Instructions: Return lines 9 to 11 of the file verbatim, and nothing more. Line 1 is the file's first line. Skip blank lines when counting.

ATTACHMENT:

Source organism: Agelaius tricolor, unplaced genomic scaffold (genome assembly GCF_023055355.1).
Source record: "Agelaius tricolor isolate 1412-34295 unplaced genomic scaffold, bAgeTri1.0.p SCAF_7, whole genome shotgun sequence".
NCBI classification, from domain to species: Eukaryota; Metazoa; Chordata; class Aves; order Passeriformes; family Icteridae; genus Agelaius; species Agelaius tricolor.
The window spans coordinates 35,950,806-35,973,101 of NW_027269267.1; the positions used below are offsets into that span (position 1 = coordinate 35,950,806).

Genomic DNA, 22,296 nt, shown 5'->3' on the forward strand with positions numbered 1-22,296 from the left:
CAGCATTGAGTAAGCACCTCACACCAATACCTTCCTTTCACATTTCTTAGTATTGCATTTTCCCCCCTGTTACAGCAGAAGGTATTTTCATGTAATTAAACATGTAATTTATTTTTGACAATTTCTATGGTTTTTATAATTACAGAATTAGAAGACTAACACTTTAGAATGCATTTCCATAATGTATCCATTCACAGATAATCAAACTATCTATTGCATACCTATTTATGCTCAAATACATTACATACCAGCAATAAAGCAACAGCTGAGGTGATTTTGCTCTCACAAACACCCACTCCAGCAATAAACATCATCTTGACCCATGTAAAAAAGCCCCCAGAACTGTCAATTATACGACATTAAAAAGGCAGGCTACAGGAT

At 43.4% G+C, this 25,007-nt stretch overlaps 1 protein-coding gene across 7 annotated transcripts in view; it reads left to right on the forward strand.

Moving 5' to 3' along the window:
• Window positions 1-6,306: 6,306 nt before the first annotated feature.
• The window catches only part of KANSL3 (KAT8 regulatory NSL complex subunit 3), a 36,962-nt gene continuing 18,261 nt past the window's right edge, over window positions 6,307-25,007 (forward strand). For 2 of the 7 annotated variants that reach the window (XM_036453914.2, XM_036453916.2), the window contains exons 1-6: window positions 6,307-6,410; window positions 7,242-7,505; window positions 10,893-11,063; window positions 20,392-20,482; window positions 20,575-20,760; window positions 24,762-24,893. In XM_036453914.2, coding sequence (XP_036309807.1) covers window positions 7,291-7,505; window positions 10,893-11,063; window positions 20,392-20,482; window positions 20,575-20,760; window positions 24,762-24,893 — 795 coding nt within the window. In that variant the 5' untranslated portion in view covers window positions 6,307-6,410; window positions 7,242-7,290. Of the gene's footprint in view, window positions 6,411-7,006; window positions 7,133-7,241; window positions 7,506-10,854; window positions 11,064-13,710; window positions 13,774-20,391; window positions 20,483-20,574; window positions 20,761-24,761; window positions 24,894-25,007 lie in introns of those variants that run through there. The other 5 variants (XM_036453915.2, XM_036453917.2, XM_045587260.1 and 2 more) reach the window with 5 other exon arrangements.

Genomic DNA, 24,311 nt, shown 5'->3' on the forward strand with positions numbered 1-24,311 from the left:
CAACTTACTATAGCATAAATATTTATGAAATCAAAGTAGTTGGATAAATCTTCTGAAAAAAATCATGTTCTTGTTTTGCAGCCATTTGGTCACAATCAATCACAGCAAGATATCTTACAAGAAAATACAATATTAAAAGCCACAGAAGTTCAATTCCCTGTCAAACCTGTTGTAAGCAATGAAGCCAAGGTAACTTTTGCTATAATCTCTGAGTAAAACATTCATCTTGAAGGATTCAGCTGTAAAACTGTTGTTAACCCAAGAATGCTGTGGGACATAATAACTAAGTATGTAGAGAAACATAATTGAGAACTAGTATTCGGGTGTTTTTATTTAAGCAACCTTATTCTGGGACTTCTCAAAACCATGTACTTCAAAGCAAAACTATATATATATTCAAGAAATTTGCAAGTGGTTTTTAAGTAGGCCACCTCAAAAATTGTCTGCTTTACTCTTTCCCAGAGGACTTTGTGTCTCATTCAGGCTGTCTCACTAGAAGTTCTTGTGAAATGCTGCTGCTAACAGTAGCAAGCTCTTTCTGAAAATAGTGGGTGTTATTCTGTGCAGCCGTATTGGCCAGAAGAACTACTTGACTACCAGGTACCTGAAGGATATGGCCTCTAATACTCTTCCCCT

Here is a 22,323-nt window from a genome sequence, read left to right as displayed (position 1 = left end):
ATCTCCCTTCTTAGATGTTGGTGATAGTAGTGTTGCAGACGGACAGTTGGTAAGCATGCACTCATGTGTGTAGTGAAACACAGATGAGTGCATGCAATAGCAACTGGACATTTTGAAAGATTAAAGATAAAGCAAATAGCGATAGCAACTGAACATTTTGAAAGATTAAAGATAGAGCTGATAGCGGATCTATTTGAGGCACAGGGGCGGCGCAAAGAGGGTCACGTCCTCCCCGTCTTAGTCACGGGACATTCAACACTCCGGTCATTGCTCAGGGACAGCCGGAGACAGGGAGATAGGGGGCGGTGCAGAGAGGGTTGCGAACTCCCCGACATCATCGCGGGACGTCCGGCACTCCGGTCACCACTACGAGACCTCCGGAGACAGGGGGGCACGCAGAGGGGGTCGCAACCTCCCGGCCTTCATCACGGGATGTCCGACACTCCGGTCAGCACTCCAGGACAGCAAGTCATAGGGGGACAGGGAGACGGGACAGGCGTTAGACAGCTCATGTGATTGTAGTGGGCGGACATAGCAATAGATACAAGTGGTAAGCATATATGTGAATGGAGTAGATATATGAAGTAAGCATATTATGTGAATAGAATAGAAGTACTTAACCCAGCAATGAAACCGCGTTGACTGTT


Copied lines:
• Window positions 1-6,306: 6,306 nt before the first annotated feature.
• The window catches only part of KANSL3 (KAT8 regulatory NSL complex subunit 3), a 36,962-nt gene continuing 18,261 nt past the window's right edge, over window positions 6,307-25,007 (forward strand). For 2 of the 7 annotated variants that reach the window (XM_036453914.2, XM_036453916.2), the window contains exons 1-6: window positions 6,307-6,410; window positions 7,242-7,505; window positions 10,893-11,063; window positions 20,392-20,482; window positions 20,575-20,760; window positions 24,762-24,893. In XM_036453914.2, coding sequence (XP_036309807.1) covers window positions 7,291-7,505; window positions 10,893-11,063; window positions 20,392-20,482; window positions 20,575-20,760; window positions 24,762-24,893 — 795 coding nt within the window. In that variant the 5' untranslated portion in view covers window positions 6,307-6,410; window positions 7,242-7,290. Of the gene's footprint in view, window positions 6,411-7,006; window positions 7,133-7,241; window positions 7,506-10,854; window positions 11,064-13,710; window positions 13,774-20,391; window positions 20,483-20,574; window positions 20,761-24,761; window positions 24,894-25,007 lie in introns of those variants that run through there. The other 5 variants (XM_036453915.2, XM_036453917.2, XM_045587260.1 and 2 more) reach the window with 5 other exon arrangements.

Genomic DNA, 24,311 nt, shown 5'->3' on the forward strand with positions numbered 1-24,311 from the left: